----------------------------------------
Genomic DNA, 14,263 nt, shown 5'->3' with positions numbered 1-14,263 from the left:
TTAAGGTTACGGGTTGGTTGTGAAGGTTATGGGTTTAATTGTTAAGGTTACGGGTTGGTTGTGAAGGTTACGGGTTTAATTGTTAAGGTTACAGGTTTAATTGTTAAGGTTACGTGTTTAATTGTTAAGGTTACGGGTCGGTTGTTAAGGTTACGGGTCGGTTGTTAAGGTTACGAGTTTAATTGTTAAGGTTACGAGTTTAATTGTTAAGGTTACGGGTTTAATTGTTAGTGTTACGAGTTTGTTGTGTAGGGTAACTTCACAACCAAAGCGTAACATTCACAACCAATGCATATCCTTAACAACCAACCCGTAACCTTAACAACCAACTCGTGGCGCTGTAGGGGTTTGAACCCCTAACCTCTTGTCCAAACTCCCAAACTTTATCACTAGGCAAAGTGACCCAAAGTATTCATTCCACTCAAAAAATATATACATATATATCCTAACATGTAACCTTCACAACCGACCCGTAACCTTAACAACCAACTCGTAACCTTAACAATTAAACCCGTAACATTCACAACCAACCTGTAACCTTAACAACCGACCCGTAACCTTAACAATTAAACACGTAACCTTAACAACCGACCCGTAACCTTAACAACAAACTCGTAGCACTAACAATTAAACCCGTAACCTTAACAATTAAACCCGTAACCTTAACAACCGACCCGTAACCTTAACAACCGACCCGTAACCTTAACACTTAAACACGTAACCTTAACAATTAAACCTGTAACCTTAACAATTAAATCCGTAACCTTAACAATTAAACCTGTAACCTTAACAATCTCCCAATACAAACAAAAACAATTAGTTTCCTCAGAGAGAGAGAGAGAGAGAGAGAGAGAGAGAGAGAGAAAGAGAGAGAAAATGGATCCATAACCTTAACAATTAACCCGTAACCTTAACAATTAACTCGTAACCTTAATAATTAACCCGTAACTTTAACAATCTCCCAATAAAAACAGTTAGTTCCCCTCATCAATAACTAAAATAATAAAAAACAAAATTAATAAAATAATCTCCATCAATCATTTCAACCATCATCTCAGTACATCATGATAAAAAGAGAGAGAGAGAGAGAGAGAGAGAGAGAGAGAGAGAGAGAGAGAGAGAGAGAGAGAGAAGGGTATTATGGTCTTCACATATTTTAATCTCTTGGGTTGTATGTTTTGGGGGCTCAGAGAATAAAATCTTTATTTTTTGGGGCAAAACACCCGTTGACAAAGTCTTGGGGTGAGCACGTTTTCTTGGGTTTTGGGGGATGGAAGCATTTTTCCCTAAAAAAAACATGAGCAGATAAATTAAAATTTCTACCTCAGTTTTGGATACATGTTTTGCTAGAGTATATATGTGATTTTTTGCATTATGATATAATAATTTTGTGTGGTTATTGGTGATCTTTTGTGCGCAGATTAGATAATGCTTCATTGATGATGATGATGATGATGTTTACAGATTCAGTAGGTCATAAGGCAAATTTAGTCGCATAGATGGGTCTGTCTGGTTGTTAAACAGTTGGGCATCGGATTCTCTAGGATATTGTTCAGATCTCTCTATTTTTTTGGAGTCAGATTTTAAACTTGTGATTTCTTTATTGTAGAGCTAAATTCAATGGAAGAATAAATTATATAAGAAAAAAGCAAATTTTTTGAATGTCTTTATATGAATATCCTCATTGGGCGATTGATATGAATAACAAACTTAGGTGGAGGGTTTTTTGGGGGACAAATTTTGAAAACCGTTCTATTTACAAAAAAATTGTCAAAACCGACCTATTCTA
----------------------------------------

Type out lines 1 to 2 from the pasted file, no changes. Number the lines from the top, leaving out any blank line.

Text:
Genomic DNA, 14,263 nt, shown 5'->3' with positions numbered 1-14,263 from the left:
TTAAGGTTACGGGTTGGTTGTGAAGGTTATGGGTTTAATTGTTAAGGTTACGGGTTGGTTGTGAAGGTTACGGGTTTAATTGTTAAGGTTACAGGTTTAATTGTTAAGGTTACGTGTTTAATTGTTAAGGTTACGGGTCGGTTGTTAAGGTTACGGGTCGGTTGTTAAGGTTACGAGTTTAATTGTTAAGGTTACGAGTTTAATTGTTAAGGTTACGGGTTTAATTGTTAGTGTTACGAGTTTGTTGTGTAGGGTAACTTCACAACCAAAGCGTAACATTCACAACCAATGCATATCCTTAACAACCAACCCGTAACCTTAACAACCAACTCGTGGCGCTGTAGGGGTTTGAACCCCTAACCTCTTGTCCAAACTCCCAAACTTTATCACTAGGCAAAGTGACCCAAAGTATTCATTCCACTCAAAAAATATATACATATATATCCTAACATGTAACCTTCACAACCGACCCGTAACCTTAACAACCAACTCGTAACCTTAACAATTAAACCCGTAACATTCACAACCAACCTGTAACCTTAACAACCGACCCGTAACCTTAACAATTAAACACGTAACCTTAACAACCGACCCGTAACCTTAACAACAAACTCGTAGCACTAACAATTAAACCCGTAACCTTAACAATTAAACCCGTAACCTTAACAACCGACCCGTAACCTTAACAACCGACCCGTAACCTTAACACTTAAACACGTAACCTTAACAATTAAACCTGTAACCTTAACAATTAAATCCGTAACCTTAACAATTAAACCTGTAACCTTAACAATCTCCCAATACAAACAAAAACAATTAGTTTCCTCAGAGAGAGAGAGAGAGAGAGAGAGAGAGAGAGAGAGAAAGAGAGAGAAAATGGATCCATAACCTTAACAATTAACCCGTAACCTTAACAATTAACTCGTAACCTTAATAATTAACCCGTAACTTTAACAATCTCCCAATAAAAACAGTTAGTTCCCCTCATCAATAACTAAAATAATAAAAAACAAAATTAATAAAATAATCTCCATCAATCATTTCAACCATCATCTCAGTACATCATGATAAAAAGAGAGAGAGAGAGAGAGAGAGAGAGAGAGAGAGAGAGAGAGAGAGAGAGAGAGAGAGAAGGGTATTATGGTCTTCACATATTTTAATCTCTTGGGTTGTATGTTTTGGGGGCTCAGAGAATAAAATCTTTATTTTTTGGGGCAAAACACCCGTTGACAAAGTCTTGGGGTGAGCACGTTTTCTTGGGTTTTGGGGGATGGAAGCATTTTTCCCTAAAAAAAACATGAGCAGATAAATTAAAATTTCTACCTCAGTTTTGGATACATGTTTTGCTAGAGTATATATGTGATTTTTTGCATTATGATATAATAATTTTGTGTGGTTATTGGTGATCTTTTGTGCGCAGATTAGATAATGCTTCATTGATGATGATGATGATGATGTTTACAGATTCAGTAGGTCATAAGGCAAATTTAGTCGCATAGATGGGTCTGTCTGGTTGTTAAACAGTTGGGCATCGGATTCTCTAGGATATTGTTCAGATCTCTCTATTTTTTTGGAGTCAGATTTTAAACTTGTGATTTCTTTATTGTAGAGCTAAATTCAATGGAAGAATAAATTATATAAGAAAAAAGCAAATTTTTTGAATGTCTTTATATGAATATCCTCATTGGGCGATTGATATGAATAACAAACTTAGGTGGAGGGTTTTTTGGGGGACAAATTTTGAAAACCGTTCTATTTACAAAAAAATTGTCAAAACCGACCTATTCTA